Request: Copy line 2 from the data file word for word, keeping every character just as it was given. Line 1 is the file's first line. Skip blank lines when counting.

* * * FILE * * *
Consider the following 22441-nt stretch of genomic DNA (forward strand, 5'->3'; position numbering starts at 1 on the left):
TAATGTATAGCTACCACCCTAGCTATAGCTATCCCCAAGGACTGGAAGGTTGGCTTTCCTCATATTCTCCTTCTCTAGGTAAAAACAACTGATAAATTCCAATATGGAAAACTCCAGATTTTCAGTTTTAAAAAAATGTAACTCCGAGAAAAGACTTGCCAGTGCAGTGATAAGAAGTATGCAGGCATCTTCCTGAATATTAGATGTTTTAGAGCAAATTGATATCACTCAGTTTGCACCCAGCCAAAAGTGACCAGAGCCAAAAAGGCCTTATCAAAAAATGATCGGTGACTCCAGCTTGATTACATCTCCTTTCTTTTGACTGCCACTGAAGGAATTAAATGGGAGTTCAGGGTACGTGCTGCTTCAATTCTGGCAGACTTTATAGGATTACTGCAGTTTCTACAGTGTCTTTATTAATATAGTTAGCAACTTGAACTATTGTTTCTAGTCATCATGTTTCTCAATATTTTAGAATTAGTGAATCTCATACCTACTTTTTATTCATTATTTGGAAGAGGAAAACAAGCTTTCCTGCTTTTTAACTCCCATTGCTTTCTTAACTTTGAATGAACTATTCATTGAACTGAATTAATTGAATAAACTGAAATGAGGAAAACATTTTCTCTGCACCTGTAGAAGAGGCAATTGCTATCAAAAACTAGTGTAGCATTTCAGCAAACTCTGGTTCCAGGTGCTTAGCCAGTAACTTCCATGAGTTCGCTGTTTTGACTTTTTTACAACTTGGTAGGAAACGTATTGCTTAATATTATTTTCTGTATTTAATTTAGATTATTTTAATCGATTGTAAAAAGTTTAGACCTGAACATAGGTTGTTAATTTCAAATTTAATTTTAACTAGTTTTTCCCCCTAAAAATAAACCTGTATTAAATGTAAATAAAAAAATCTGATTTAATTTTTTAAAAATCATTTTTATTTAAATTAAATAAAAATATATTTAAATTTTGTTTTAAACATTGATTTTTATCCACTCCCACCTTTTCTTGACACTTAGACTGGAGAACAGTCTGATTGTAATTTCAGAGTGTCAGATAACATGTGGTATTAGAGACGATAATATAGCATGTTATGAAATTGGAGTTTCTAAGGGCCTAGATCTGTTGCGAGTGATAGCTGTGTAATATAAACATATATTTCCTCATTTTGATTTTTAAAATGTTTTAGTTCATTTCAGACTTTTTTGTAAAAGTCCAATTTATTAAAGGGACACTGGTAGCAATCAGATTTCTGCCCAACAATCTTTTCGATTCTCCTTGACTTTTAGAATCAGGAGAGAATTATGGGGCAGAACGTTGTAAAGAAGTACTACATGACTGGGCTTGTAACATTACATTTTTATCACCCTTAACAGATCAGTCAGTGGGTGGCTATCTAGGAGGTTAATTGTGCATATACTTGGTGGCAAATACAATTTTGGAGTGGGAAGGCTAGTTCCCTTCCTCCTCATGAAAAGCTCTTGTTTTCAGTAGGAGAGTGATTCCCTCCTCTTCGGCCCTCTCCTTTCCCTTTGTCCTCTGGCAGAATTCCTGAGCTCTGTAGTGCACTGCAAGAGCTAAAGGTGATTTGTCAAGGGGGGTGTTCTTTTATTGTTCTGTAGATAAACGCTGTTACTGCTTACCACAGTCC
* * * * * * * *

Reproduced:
TAATGTATAGCTACCACCCTAGCTATAGCTATCCCCAAGGACTGGAAGGTTGGCTTTCCTCATATTCTCCTTCTCTAGGTAAAAACAACTGATAAATTCCAATATGGAAAACTCCAGATTTTCAGTTTTAAAAAAATGTAACTCCGAGAAAAGACTTGCCAGTGCAGTGATAAGAAGTATGCAGGCATCTTCCTGAATATTAGATGTTTTAGAGCAAATTGATATCACTCAGTTTGCACCCAGCCAAAAGTGACCAGAGCCAAAAAGGCCTTATCAAAAAATGATCGGTGACTCCAGCTTGATTACATCTCCTTTCTTTTGACTGCCACTGAAGGAATTAAATGGGAGTTCAGGGTACGTGCTGCTTCAATTCTGGCAGACTTTATAGGATTACTGCAGTTTCTACAGTGTCTTTATTAATATAGTTAGCAACTTGAACTATTGTTTCTAGTCATCATGTTTCTCAATATTTTAGAATTAGTGAATCTCATACCTACTTTTTATTCATTATTTGGAAGAGGAAAACAAGCTTTCCTGCTTTTTAACTCCCATTGCTTTCTTAACTTTGAATGAACTATTCATTGAACTGAATTAATTGAATAAACTGAAATGAGGAAAACATTTTCTCTGCACCTGTAGAAGAGGCAATTGCTATCAAAAACTAGTGTAGCATTTCAGCAAACTCTGGTTCCAGGTGCTTAGCCAGTAACTTCCATGAGTTCGCTGTTTTGACTTTTTTACAACTTGGTAGGAAACGTATTGCTTAATATTATTTTCTGTATTTAATTTAGATTATTTTAATCGATTGTAAAAAGTTTAGACCTGAACATAGGTTGTTAATTTCAAATTTAATTTTAACTAGTTTTTCCCCCTAAAAATAAACCTGTATTAAATGTAAATAAAAAAATCTGATTTAATTTTTTAAAAATCATTTTTATTTAAATTAAATAAAAATATATTTAAATTTTGTTTTAAACATTGATTTTTATCCACTCCCACCTTTTCTTGACACTTAGACTGGAGAACAGTCTGATTGTAATTTCAGAGTGTCAGATAACATGTGGTATTAGAGACGATAATATAGCATGTTATGAAATTGGAGTTTCTAAGGGCCTAGATCTGTTGCGAGTGATAGCTGTGTAATATAAACATATATTTCCTCATTTTGATTTTTAAAATGTTTTAGTTCATTTCAGACTTTTTTGTAAAAGTCCAATTTATTAAAGGGACACTGGTAGCAATCAGATTTCTGCCCAACAATCTTTTCGATTCTCCTTGACTTTTAGAATCAGGAGAGAATTATGGGGCAGAACGTTGTAAAGAAGTACTACATGACTGGGCTTGTAACATTACATTTTTATCACCCTTAACAGATCAGTCAGTGGGTGGCTATCTAGGAGGTTAATTGTGCATATACTTGGTGGCAAATACAATTTTGGAGTGGGAAGGCTAGTTCCCTTCCTCCTCATGAAAAGCTCTTGTTTTCAGTAGGAGAGTGATTCCCTCCTCTTCGGCCCTCTCCTTTCCCTTTGTCCTCTGGCAGAATTCCTGAGCTCTGTAGTGCACTGCAAGAGCTAAAGGTGATTTGTCAAGGGGGGTGTTCTTTTATTGTTCTGTAGATAAACGCTGTTACTGCTTACCACAGTCC